Francis’ Sunlight: Reax


Jimmy Akin thinks the press is reading too much into the Pope’s words on homosexuality:

Disclaiming a right to “judge” others is something that goes back to Jesus. It does not mean a failure to recognize the moral character of others’ actions, however. One can form a moral appraisal that what someone else is doing is wrong (Jesus obviously does not forbid that) without having or showing malice toward them.

The statement that they should not be marginalized is similarly in keeping with the Holy See’s approach to the subject, as 1992 Vatican document On the Pastoral Care of Homosexual Persons. The statement that same-sex attraction “is not the problem,” when understood correctly, is also nothing new. “The problem,” as Pope Francis seems to here be understanding it, is going beyond merely having a sinful tendency–a temptation to which one is subject. Obviously, temptations are a problem, but if we resist temptation we do not sin. “The problem,” on this understanding, is giving into the temptation and sinning or–worse–building an ideology around the sin and trying to advocate the sin.

But this was precisely what Benedict was trying to ratchet back, by arguing in 2005 that, whatever their conduct or faith, gay men should be barred from seminaries because homosexuality itself is objectively disordered and gays’ very being is inherently against the logic of God’s creation. Benedict’s pronouncements on gays were almost a definition of marginalization: “somehow distorted, off center, and … not within the direction of creation.” Isn’t that what the ancient world said of lepers and the Jewish world say of Samaritans? Benedict’s fastidious, obsessive-compulsive need to re-make all Creation in the image of his own hermetically-sealed and completely abstract theology ended up betraying the most important message of Jesus: that the last shall be first, that everyone is invited to God’s table, and that those you call “distorted” and “off-center” are actually at the very center of a loving God’s compassion.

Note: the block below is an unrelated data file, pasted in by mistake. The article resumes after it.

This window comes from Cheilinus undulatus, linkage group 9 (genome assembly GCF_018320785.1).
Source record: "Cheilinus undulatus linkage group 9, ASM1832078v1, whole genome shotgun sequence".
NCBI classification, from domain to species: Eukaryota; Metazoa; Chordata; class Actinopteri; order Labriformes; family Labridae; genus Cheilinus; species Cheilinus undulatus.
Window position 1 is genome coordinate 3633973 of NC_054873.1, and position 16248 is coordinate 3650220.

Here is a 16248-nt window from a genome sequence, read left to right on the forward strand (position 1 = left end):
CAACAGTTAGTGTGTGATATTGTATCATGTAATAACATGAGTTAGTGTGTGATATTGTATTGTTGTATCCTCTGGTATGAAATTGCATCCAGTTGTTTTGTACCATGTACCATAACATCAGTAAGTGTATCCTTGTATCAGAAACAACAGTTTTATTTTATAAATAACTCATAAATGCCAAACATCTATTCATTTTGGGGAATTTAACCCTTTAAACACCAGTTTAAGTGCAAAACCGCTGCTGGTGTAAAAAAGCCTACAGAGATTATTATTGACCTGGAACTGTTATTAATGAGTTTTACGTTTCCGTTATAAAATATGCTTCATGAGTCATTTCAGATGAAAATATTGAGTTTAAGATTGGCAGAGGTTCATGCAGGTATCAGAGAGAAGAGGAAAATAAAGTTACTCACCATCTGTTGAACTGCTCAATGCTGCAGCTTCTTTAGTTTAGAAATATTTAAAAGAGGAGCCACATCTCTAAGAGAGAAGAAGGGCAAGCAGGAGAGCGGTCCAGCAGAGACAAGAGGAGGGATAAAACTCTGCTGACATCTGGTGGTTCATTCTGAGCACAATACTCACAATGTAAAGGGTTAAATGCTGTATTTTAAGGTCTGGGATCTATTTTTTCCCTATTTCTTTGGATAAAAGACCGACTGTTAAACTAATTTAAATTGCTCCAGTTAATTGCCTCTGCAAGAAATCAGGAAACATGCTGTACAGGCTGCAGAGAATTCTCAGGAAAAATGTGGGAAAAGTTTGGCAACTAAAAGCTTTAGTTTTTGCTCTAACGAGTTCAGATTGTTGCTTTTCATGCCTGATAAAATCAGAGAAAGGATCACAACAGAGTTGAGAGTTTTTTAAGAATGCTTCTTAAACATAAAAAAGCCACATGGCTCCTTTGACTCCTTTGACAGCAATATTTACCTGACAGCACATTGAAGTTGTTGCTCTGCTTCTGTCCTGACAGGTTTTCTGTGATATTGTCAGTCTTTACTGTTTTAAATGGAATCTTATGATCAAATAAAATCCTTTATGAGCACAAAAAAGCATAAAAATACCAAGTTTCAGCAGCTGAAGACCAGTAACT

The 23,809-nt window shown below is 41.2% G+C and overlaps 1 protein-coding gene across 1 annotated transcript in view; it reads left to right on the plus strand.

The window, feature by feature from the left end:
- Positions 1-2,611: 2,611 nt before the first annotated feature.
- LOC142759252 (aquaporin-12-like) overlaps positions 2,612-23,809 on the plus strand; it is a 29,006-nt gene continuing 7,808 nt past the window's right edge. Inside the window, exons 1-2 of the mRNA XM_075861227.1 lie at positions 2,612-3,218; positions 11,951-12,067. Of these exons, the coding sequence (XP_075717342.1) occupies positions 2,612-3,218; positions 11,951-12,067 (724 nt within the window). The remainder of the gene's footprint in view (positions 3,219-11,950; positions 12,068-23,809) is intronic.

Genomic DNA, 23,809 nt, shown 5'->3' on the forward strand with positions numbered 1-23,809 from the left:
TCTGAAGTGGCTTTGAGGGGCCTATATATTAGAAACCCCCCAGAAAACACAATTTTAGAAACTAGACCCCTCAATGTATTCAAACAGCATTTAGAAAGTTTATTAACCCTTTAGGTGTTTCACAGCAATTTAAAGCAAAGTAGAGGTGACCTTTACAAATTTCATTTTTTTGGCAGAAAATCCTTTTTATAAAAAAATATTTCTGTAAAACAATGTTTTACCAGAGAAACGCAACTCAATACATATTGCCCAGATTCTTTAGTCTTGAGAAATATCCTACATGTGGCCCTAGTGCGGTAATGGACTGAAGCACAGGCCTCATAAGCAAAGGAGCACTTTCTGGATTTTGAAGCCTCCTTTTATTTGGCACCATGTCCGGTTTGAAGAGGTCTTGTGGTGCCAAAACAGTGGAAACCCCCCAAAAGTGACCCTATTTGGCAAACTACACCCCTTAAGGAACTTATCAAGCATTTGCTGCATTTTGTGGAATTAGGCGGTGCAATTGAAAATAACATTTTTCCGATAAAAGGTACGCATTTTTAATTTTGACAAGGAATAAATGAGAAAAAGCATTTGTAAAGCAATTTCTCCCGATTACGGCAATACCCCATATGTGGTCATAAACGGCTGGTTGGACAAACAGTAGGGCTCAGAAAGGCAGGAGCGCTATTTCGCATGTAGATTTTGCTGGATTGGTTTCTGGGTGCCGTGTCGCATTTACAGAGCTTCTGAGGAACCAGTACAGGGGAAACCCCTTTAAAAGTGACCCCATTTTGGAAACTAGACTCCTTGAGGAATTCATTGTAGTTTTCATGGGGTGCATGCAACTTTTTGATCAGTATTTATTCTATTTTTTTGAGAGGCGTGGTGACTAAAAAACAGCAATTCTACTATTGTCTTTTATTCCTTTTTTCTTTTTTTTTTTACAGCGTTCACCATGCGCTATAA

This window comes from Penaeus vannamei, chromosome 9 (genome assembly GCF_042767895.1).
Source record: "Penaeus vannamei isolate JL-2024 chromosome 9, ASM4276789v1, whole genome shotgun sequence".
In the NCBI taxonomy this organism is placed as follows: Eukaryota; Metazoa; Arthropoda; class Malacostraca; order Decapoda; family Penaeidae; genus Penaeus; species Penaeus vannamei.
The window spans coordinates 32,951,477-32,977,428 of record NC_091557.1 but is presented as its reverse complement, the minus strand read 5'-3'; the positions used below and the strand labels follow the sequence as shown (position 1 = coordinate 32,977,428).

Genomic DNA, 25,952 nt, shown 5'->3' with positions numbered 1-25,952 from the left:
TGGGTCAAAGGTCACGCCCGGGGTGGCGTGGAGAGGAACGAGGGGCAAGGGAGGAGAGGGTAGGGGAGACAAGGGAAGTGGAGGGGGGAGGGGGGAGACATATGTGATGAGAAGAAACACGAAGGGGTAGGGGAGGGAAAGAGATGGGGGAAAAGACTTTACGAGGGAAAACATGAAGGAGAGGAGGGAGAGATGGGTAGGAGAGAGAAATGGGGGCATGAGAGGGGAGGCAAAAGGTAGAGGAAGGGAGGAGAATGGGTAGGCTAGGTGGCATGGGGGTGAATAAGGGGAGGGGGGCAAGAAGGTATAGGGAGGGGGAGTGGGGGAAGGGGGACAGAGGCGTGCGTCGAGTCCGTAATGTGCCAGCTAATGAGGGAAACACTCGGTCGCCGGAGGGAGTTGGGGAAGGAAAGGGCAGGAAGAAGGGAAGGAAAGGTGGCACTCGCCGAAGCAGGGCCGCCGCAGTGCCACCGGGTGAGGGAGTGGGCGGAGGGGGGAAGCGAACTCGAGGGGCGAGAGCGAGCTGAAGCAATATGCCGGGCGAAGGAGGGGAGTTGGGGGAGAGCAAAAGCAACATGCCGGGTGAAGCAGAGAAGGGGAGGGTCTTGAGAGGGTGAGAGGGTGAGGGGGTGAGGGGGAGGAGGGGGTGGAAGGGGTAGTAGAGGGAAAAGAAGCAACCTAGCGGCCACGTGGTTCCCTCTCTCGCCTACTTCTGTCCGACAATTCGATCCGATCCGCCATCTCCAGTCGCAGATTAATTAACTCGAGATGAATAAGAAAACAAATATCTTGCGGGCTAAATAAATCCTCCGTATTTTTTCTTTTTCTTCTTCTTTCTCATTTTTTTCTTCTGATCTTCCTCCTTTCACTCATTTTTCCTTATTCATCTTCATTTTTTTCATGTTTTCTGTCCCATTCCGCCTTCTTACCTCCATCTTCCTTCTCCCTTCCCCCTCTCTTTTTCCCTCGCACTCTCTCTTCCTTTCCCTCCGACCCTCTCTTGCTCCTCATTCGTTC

And this interpretation is of a piece with what he said about divorced and re-married Catholics at the same presser:

“This theme always comes up … I believe this is a time of mercy, a change of epoch. It’s a kairos moment for mercy … In terms of Communion for those who have divorced and remarried, it has to be seen within the larger pastoral context of marriage. When the council of eight cardinals meets Oct. 1-3, one of the things they’ll consider is how to move forward with the pastoral care of marriage. Also, just 15 days ago or so, I met the secretary of the Synod of Bishops, and maybe it will also focus on the pastoral care of marriage. It’s complicated.”

I think it’s bizarre to ignore a Pope when he proclaims “a change of epoch,” when he calls our time a “kairos” moment for mercy. That means a turning point, a hinge of history. Why use that language if you are merely insisting on total continuity with the past? And the issue with re-married Catholics is exactly the same as for gays: the licitness of sexual congress outside one, life-long, monogamous, non-contracepted heterosexual marriage. Kevin Clarke agrees that Francis didn’t depart from traditional church teaching but sees a welcome shift regardless:

His citation of current catechism on the treatment of gay and lesbian people was not revolutionary in any sense; what startles may be the spectacle of a pope saying anything out loud on the matter and stressing the importance of church teaching on the human dignity of gay and lesbian people.